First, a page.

Docker is the recommended way to setup a development machine as it has all necessary tools already installed.

To install docker and docker-compose follow the instructions:

We've only tested using Linux hosts, any comments or fixes on other hosts will be appreciated.

The first time, it is necessary to create a local docker configuration file that you can personalize:

cp config/docker-settings.yml config/local-docker-settings.yml

Then, you can set up a development server using:


docker/up is a wrapper for docker-compose, you can use any command line modificator (ie: docker/up -d instead of docker-compose -d).

👉 We use the wrapper docker/up because it automatically tries to export your user ID to the docker container. Otherwise all generated files by the php server will be owned by another user or root.

👉 This script assumes to run docker-compose without root privileges. Its important for the user running docker to belong to the docker group. As is explained in the Post-installation steps in (just run sudo usermod -aG docker $USER to be sure).

In any case, to ensure compatibility with the traditional docker-compose up, all created files inside the php container will have full-writeable permissions (ie: folder 777 and files 666)

👉 You can specify a custom docker-compose.yml file if necessary. Just copy it or create a new one with the name docker-compose-local.yml, this file is listed in the .gitignore and won't be committed.

👉 When updating from older versions (with other configurations of the docker-compose.yml file) it maybe necessary to rebuild the containers. To do that just run the same command with the modifier --build:

docker/up --build

At this point you should be able to point your browser to http://localhost:8081 (or whatever host name you have in your local-docker-settings.yml).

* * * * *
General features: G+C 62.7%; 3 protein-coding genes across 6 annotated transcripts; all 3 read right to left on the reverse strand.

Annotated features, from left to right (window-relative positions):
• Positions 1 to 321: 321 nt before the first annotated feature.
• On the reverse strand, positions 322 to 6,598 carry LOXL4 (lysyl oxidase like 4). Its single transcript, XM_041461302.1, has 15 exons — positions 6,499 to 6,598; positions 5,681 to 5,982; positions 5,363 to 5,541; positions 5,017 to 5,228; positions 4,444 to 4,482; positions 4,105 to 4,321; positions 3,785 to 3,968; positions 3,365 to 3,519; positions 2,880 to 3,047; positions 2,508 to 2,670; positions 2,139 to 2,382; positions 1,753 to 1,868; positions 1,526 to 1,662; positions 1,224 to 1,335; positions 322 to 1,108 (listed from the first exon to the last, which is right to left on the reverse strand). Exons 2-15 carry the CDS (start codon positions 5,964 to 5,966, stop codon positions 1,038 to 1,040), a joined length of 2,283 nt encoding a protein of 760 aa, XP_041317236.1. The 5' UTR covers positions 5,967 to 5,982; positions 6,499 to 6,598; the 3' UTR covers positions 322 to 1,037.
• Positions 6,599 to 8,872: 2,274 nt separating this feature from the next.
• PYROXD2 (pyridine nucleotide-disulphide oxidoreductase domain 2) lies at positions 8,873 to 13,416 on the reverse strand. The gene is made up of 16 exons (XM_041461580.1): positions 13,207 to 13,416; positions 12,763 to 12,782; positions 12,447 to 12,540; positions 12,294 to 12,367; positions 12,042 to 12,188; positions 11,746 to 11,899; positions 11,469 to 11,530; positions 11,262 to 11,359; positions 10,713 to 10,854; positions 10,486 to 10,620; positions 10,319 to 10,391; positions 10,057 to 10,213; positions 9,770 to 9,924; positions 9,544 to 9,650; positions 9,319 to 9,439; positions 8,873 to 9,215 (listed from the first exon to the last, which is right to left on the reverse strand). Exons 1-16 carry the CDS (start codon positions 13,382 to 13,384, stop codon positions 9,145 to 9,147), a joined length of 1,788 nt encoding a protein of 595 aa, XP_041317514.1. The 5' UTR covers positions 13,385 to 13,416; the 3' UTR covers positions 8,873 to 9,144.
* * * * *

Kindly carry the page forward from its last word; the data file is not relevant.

The correct URL will be shown in the docker-compose log when all preparation commands finish

We recommend not to use the -d flag on docker-compose to be aware of the log messages while building the container or php/server errors while browsing.


  1. How to use Docker
  2. Upgrade Goteo
  3. SSL configuration for development
  4. Mailhog: Development mail debugging
  5. Cron: background processes
  6. Geolocation
  7. Debugging logs

How to use Docker

The docker/up wrapper export the variable of the current user in order to match the UID of the docker user. This way we avoid permission problems while developing. For more info check this post:

The docker-compose up command executes docker/php/ script, which is equivalent as running the next commands:

docker/exec composer install
docker/exec npm install
docker/exec bin/console migrate install
docker/exec grunt build:tmp

You can (or must) run any of the above commands if the are changes in relevant files (database changes, css, javascript or public template files).

In general, any command used in Goteo to be executed in the docker virtual machine should use the wrapper docker/exec as it will run the command with the proper user.

If you want to test a production environment, you can pass the shell variable DEBUG=0 to the docker-compose command:

DEBUG=false docker/up

You can overwrite the default local-docker-settings.yml file with the GOTEO_CONFIG_FILE environment variable:

GOTEO_CONFIG_FILE=config/my-alternative-settings.yml docker/up

Finally -optionally-, by running the grunt watch command alone allows you to rebuild assets automatically while editing files. Note that assets are always recompiled when docker starts.

docker/exec grunt watch

Alternatively, you can just build the assets any time some css or javascript file has been modified by executing:

docker/exec grunt build:tmp

Upgrades and other commands can be executed the same way:

docker/exec bin/console migrate all
docker/exec bin/console toolkit project
docker/exec bin/console --help

Upgrade Goteo